Unions could strike at World Cup sites

Unions could strike at World Cup sites

Published Dec. 15, 2013 12:00 a.m. ET

Unions in Brazil are threatening to strike over inadequate working conditions after two construction workers died while working at the World Cup stadium in Manaus.

Marcleudo de Melo Ferreira, 22, fell 115 feet to his death from the roof of the Arena Amazonia in the jungle city where England will play their opening match against Italy in the summer.

A few hours later, a second worker, Jose Antonio da Silva Nascimento, died of a heart attack while paving an area outside the site's convention center.

Local media claimed the 49-year-old's family had complained that he had been working seven days a week.


The state's public prosecutor's office has requested work on the Manaus stadium be suspended until safe working conditions could be guaranteed.

There remained "serious problems" at the venue regarding safety for those working high above the ground, it said.

It pleaded for all "necessary measures to prevent serious and imminent risk" to worker safety, including ensuring scaffolding was properly fixed after identifying irregularities.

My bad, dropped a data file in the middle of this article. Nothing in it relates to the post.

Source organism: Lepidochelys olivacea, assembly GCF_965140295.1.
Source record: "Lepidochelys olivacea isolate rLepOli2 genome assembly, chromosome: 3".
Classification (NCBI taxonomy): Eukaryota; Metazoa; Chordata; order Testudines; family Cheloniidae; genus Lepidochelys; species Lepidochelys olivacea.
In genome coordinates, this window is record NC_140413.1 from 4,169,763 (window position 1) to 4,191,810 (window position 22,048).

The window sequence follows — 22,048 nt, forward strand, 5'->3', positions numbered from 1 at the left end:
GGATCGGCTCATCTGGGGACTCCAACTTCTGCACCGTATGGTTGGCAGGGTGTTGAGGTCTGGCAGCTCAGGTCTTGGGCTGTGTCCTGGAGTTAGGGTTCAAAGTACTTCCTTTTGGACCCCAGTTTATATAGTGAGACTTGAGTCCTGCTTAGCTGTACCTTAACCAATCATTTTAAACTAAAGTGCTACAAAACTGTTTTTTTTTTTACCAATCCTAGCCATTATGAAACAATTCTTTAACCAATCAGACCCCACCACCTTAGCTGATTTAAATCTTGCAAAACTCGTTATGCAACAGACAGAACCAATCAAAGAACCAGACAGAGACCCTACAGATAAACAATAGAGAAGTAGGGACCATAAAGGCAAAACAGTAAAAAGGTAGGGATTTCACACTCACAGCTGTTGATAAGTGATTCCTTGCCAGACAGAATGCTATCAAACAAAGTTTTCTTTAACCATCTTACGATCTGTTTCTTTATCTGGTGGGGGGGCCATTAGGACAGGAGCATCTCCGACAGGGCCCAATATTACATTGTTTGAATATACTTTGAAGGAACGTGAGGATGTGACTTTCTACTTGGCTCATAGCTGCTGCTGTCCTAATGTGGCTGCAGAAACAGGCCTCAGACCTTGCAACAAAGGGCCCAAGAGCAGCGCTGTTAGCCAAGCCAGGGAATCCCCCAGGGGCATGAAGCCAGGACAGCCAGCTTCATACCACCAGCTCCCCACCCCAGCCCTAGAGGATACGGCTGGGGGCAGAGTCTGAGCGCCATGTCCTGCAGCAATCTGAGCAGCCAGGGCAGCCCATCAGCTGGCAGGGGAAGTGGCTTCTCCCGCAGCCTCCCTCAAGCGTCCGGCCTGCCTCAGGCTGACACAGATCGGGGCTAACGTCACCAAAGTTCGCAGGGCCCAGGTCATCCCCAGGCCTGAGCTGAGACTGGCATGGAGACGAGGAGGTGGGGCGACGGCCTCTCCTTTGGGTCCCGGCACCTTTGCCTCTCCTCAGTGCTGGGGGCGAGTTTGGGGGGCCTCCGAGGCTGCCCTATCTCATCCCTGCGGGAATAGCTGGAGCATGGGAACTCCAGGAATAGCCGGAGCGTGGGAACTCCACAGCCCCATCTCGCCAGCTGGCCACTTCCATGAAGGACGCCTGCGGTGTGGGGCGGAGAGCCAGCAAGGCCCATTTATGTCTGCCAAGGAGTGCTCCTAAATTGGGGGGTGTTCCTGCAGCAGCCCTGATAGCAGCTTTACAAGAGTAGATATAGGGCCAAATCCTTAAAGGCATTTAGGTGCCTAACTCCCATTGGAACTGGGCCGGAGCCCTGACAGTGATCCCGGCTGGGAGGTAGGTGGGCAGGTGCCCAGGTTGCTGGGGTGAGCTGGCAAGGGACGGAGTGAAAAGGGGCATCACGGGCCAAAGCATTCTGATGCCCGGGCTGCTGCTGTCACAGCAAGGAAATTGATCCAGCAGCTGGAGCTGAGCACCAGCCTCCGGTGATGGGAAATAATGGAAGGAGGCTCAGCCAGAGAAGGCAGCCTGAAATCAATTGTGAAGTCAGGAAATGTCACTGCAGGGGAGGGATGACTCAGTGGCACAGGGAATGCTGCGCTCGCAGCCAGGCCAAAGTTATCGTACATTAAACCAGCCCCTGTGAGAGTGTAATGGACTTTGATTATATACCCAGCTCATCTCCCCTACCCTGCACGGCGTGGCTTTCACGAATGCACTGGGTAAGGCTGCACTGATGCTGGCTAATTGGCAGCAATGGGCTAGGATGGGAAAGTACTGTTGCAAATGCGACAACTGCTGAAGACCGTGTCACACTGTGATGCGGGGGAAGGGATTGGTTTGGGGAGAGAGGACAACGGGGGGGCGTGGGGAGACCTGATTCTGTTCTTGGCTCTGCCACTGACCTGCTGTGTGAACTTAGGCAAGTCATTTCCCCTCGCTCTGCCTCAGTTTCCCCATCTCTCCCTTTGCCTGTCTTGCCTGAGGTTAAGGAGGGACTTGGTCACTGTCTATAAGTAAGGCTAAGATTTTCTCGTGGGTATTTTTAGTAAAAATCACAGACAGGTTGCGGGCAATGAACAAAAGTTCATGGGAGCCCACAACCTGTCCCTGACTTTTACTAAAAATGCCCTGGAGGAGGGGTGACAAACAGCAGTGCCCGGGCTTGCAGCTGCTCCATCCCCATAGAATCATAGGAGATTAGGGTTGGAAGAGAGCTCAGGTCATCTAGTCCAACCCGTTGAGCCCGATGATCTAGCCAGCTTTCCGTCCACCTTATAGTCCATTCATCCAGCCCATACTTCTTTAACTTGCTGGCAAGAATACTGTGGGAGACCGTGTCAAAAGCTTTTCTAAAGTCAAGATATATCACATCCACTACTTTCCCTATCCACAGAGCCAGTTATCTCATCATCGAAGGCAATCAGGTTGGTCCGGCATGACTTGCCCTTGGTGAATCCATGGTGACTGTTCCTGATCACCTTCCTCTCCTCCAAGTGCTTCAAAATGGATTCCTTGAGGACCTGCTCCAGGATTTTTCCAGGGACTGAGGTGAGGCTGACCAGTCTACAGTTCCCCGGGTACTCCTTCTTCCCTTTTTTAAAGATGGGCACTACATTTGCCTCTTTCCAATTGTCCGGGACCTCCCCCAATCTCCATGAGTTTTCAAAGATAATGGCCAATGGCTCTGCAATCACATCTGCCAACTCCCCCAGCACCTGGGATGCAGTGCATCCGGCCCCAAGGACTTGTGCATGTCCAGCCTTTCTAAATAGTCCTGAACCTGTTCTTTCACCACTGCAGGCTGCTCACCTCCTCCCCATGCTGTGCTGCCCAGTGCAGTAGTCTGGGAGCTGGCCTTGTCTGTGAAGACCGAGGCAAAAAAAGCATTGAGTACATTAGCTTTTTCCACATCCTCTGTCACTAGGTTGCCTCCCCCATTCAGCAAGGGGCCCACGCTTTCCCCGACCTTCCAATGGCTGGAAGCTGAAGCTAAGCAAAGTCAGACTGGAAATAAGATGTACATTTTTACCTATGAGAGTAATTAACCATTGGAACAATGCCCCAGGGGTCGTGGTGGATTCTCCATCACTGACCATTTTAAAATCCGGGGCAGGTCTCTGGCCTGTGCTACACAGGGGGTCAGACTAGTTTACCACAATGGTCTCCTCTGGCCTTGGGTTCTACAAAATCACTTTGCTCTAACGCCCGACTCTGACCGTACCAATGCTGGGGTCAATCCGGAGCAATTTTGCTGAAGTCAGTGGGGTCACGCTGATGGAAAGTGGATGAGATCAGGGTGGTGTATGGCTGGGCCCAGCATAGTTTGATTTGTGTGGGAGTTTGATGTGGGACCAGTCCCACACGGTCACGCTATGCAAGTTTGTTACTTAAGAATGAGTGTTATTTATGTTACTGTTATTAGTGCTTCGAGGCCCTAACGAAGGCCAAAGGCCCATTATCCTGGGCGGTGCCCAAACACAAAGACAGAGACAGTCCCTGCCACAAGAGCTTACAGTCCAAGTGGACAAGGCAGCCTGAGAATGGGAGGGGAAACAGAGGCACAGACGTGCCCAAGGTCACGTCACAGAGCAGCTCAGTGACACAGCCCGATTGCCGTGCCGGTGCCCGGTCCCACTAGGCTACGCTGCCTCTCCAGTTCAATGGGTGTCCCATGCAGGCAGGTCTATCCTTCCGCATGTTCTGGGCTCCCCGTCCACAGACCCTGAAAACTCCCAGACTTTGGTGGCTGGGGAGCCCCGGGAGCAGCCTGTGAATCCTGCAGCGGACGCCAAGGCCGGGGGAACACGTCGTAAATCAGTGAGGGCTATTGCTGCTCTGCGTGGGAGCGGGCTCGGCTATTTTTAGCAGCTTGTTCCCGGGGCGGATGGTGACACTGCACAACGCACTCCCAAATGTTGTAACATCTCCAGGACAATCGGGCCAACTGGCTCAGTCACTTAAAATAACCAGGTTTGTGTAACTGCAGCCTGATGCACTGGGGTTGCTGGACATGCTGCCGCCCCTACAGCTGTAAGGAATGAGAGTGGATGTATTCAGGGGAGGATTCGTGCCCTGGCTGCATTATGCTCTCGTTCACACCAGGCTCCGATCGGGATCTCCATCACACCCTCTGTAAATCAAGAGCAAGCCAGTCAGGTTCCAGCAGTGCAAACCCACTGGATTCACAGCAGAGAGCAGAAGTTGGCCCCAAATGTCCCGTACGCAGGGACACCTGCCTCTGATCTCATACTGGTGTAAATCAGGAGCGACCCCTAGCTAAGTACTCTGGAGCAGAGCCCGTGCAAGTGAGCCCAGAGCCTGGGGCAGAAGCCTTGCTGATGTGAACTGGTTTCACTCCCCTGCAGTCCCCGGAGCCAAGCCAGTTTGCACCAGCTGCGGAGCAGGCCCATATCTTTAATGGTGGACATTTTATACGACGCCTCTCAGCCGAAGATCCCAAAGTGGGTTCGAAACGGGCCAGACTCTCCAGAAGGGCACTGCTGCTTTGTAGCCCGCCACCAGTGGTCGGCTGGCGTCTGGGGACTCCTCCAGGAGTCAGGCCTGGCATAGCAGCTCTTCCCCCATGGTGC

"The public prosecutor's office cannot allow the urgency of finishing a construction for the 2014 World Cup to be taken care of at the cost of the life and well-being of those working on it."

Construction at the stadium has been increased with workers now operating in three shifts for all but four hours a day in a bid to ensure the stadium does not slip further behind schedule.

In all, five workers have died during the construction of the World Cup stadiums in Brazil raising fears over safety.

Three weeks ago two workers were killed when a crane fell onto the Arena Corinthians which is due to host the opening match of the tournament in Sao Paolo.